- In the three months to August 2011, unemployment increased by 114,000, and employment fell by 178,000
“The figures are concerning, and reinforce the need for the government to boost the private sector’s ability to create jobs, and employ those people likely to lose their jobs in the public sector over the coming year.”
Commenting on the labour market statistics published today by the ONS, David Kern, Chief Economist at the British Chambers of Commerce (BCC), said:
“Given the worsening global economic situation and the government’s tough austerity plan, the latest labor market figures are not surprising. The increase in unemployment and the fall in employment over the last three months are the largest seen since mid 2009. Unemployment has not been higher in absolute terms since 1994 (in the three months to October). The figures are concerning, and reinforce the need for the government to boost the private sector’s ability to create jobs, and employ those people likely to lose their jobs in the public sector over the coming year. Cutting red tape and enabling people to acquire the skills they need for employment will help businesses increase their workforces.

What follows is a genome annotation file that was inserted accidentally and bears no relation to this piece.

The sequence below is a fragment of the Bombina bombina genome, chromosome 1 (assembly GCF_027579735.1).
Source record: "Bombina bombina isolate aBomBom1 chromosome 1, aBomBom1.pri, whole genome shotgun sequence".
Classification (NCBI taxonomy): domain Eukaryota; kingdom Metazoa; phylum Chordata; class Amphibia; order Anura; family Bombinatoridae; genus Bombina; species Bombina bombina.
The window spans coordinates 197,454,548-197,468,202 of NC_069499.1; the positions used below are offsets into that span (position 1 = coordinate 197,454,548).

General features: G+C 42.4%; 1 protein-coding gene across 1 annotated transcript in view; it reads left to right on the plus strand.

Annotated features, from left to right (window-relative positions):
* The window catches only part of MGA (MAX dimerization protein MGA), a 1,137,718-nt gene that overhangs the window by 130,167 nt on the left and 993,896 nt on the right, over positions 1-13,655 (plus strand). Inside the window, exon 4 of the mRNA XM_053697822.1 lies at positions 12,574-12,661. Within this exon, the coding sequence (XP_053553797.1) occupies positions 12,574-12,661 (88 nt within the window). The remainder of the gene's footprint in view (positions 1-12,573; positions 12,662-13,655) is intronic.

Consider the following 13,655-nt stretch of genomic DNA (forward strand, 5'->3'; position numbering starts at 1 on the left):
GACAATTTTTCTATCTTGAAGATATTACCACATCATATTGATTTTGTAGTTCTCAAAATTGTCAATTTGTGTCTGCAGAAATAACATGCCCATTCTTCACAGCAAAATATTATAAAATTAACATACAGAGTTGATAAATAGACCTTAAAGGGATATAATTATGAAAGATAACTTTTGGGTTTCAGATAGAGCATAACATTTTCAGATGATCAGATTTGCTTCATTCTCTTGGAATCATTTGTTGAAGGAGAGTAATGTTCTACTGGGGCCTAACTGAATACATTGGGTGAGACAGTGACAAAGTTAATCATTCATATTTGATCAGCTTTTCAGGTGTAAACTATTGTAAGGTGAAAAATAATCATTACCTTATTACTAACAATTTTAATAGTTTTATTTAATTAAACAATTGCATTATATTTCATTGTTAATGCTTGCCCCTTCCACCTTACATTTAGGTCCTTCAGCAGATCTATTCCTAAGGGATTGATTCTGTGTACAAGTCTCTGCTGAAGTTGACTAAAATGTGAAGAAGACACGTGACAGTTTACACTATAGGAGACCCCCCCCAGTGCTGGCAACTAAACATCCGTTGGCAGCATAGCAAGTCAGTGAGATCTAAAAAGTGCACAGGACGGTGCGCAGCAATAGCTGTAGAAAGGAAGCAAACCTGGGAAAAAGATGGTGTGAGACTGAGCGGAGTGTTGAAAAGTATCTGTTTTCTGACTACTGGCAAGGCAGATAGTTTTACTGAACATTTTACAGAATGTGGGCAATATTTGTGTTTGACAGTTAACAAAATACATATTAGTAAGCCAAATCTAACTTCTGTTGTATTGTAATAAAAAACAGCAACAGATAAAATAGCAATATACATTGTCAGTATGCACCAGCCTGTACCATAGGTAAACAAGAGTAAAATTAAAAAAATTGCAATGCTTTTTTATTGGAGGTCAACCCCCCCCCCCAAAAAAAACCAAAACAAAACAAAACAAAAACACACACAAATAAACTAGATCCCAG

“The number of unemployed people aged 16-24 rose by 74,000 over the quarter, but has not yet reached a million. Although this includes people in full-time education who are looking for part time work, the total number of unemployed people aged 16-24 is the highest since comparable figures began in 1992.
“The BCC’s September forecast predicted that total unemployment would rise to 2.62m by the end of 2012. However, on this basis of these figures, there is a risk that the jobless total will be even higher next year.
“While we continue to support the government’s deficit cutting plan, it is important that the MPC makes every effort to sustain demand in the near term. Last week’s decision to increase QE by £75bn will be helpful but not sufficient. The QE programme could be boosted if the MPC acquired more private sector assets and adopted further measures to boost the flow of credit to businesses, particularly SMEs.”